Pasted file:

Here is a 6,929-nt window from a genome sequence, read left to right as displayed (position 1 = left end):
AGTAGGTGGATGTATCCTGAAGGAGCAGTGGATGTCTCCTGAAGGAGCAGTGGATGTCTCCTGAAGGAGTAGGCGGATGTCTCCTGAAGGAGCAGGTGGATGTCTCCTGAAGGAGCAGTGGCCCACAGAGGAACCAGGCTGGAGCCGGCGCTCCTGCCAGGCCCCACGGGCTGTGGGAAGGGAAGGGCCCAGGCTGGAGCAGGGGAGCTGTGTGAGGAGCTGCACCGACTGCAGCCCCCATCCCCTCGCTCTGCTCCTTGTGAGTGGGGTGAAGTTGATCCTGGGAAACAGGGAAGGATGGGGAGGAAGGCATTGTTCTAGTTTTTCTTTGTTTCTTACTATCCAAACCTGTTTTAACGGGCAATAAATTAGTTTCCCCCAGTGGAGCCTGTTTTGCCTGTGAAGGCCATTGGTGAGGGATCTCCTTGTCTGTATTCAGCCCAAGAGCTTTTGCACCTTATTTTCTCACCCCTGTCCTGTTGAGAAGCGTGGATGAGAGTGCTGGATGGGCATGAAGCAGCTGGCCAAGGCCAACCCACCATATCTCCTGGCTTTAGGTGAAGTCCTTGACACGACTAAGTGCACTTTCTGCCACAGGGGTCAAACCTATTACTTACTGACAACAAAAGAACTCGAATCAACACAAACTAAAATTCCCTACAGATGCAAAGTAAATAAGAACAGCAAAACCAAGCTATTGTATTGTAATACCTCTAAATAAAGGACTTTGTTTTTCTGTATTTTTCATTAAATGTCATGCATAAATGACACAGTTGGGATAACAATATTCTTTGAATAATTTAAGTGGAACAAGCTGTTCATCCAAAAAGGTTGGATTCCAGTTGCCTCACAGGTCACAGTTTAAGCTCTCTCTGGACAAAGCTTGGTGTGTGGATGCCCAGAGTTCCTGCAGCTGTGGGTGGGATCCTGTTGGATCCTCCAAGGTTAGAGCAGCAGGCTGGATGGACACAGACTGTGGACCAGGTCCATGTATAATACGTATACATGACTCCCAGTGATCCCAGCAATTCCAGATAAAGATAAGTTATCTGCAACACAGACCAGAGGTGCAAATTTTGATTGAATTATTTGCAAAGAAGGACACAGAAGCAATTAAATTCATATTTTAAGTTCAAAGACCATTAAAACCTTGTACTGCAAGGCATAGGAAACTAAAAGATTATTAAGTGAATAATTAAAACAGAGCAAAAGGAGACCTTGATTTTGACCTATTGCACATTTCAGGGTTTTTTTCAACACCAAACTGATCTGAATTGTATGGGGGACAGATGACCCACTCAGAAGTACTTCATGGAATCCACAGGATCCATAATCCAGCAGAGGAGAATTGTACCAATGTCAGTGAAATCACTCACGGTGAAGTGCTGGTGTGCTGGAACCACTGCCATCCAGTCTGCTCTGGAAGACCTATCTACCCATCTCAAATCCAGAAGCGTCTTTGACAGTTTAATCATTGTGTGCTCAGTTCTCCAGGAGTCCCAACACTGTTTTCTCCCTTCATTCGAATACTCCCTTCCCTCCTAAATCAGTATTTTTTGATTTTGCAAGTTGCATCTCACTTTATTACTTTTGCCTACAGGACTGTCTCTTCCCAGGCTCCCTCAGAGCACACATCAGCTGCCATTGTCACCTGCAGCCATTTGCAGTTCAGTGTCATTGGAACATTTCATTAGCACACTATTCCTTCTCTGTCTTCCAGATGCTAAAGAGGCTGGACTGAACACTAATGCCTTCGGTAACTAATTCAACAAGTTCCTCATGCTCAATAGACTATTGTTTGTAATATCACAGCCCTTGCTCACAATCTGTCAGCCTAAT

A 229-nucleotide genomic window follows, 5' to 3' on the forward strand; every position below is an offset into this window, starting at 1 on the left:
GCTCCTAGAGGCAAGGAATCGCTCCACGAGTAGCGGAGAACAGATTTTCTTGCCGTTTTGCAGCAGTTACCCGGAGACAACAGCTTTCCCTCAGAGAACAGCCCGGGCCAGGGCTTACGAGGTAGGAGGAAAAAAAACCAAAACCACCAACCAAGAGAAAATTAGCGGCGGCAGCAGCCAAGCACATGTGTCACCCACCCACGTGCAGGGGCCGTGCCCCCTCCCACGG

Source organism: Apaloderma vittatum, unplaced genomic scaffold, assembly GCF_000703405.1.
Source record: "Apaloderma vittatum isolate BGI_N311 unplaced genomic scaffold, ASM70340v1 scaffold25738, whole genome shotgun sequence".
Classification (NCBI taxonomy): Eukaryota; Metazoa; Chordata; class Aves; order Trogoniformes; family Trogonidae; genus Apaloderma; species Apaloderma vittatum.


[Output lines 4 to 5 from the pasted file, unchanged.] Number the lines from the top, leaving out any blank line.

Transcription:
GCTCCTAGAGGCAAGGAATCGCTCCACGAGTAGCGGAGAACAGATTTTCTTGCCGTTTTGCAGCAGTTACCCGGAGACAACAGCTTTCCCTCAGAGAACAGCCCGGGCCAGGGCTTACGAGGTAGGAGGAAAAAAAACCAAAACCACCAACCAAGAGAAAATTAGCGGCGGCAGCAGCCAAGCACATGTGTCACCCACCCACGTGCAGGGGCCGTGCCCCCTCCCACGG

Source organism: Apaloderma vittatum, unplaced genomic scaffold, assembly GCF_000703405.1.